In an unusual divergence of opinion between aviation related organizations concerning progress in the operation and development of the national air traffic system, the Airline Owners and Pilots Association (“AOPA”), the nationwide organization of private aircraft owners, opposes the plan set forth in the 21st Century Aviation Innovation, Reform, and Reauthorization Act, H.R. 2997 (“AIRR Act”). That plan calls for the air traffic control (“ATC”) system currently managed by the Federal Aviation Administration (“FAA”) to be removed from federal government control, and turned over to a 13 member, largely private, board, the dominant members of which are the nation’s commercial airlines. See § 90305.
Up against a September 30th deadline for the passage of legislation before its recess, Congressman Bud Shuster introduced the 21st Century Aviation Innovation, Reform, and Reauthorization Act (“21st Century AIRR Act” or “Act”), H.R. 2997. Although somewhat obscured by its name and size (in excess of 200 pages), one of the central points of the Bill is the transfer of air traffic control responsibility from the Federal Aviation Administration (“FAA”) to a private sector corporation (“Corporation), i.e., privatization of the air traffic control system. The Bill betrays the speed of its development through its lack of specificity on a number of critical issues.
The integration of cutting-edge aviation technology such as commercial drones and the modernization of our national airspace system are just a couple of the pressing aviation issues hanging in the balance this summer as Congress seeks common ground on FAA Reauthorization legislation.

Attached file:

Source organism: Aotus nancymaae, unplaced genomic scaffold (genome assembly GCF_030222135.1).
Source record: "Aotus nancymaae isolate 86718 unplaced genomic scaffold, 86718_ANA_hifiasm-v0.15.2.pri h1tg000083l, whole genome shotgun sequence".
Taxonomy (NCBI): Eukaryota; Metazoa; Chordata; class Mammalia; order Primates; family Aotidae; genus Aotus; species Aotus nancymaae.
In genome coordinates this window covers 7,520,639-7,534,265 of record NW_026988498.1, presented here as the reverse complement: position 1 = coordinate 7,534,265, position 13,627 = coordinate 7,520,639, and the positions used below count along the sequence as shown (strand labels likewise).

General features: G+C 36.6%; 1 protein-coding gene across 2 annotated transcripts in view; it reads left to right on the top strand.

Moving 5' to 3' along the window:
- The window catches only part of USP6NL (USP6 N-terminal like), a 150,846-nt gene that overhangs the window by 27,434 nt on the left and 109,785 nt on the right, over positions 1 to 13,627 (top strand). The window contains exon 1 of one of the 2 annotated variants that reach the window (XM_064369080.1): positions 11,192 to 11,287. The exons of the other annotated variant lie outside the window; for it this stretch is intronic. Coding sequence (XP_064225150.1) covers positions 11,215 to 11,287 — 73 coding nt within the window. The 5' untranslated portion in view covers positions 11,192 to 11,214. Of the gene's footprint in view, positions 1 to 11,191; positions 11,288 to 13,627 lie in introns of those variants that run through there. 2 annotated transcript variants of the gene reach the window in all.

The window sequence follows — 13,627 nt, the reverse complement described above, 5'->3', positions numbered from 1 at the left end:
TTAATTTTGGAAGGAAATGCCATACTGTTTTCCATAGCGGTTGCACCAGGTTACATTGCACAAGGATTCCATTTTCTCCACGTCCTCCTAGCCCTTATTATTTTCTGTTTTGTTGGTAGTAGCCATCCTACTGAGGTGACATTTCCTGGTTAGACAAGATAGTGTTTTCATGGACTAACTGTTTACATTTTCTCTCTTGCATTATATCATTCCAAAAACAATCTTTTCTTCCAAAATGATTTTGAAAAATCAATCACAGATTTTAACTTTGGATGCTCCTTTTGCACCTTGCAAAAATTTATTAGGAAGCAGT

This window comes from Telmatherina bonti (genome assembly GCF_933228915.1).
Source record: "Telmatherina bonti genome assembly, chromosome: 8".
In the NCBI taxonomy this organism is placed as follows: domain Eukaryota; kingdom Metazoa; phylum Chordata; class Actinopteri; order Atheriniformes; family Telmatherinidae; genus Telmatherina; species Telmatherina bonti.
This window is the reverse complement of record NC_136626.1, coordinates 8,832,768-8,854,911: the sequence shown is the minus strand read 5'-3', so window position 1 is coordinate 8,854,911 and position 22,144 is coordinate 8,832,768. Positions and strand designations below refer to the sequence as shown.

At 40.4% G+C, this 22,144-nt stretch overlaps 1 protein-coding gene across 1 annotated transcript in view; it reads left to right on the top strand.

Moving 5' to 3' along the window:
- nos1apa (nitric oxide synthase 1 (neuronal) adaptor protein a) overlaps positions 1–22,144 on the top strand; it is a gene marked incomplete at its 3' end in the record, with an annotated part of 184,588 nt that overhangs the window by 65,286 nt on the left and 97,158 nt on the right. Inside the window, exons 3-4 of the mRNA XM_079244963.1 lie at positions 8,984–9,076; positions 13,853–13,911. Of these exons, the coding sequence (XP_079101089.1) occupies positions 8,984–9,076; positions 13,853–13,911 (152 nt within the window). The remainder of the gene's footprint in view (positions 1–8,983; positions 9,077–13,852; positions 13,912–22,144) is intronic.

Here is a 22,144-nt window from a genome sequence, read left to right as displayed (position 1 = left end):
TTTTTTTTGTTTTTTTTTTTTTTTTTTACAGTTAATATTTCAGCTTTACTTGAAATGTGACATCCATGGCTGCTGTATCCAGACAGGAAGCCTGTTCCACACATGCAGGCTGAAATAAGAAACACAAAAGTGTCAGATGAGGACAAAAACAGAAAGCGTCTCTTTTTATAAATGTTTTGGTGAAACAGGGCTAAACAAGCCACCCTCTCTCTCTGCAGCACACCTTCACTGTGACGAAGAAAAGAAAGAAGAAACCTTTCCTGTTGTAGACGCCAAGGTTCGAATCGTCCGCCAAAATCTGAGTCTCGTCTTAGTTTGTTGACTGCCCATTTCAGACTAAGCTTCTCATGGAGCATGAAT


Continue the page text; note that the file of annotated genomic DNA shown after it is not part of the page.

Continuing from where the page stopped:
Less than a month ago, it seemed clear that privatization was the wave of the future for the United States Air Traffic Control System (“ATC System”). On February 19, 2016, the United States House of Representatives Transportation and Infrastructure Committee approved the Aviation Innovation, Reform and Reauthorization Act (“H.R. 4441” or “FAA Reauthorization Act”), the centerpiece of which was the establishment of an independent, nonprofit, private corporation to modernize the U.S. ATC System and provide ongoing ATC services. The benefits of such “privatization” were seen to include less expense, less backlog in the implementation of air traffic control revisions, in essence, greater efficiency in the development, implementation, and long-term operation of the ATC System. Central questions still remain, however, concerning the synergy of a private corporation’s management of the ATC System with the overarching statutory regime by which it is currently governed.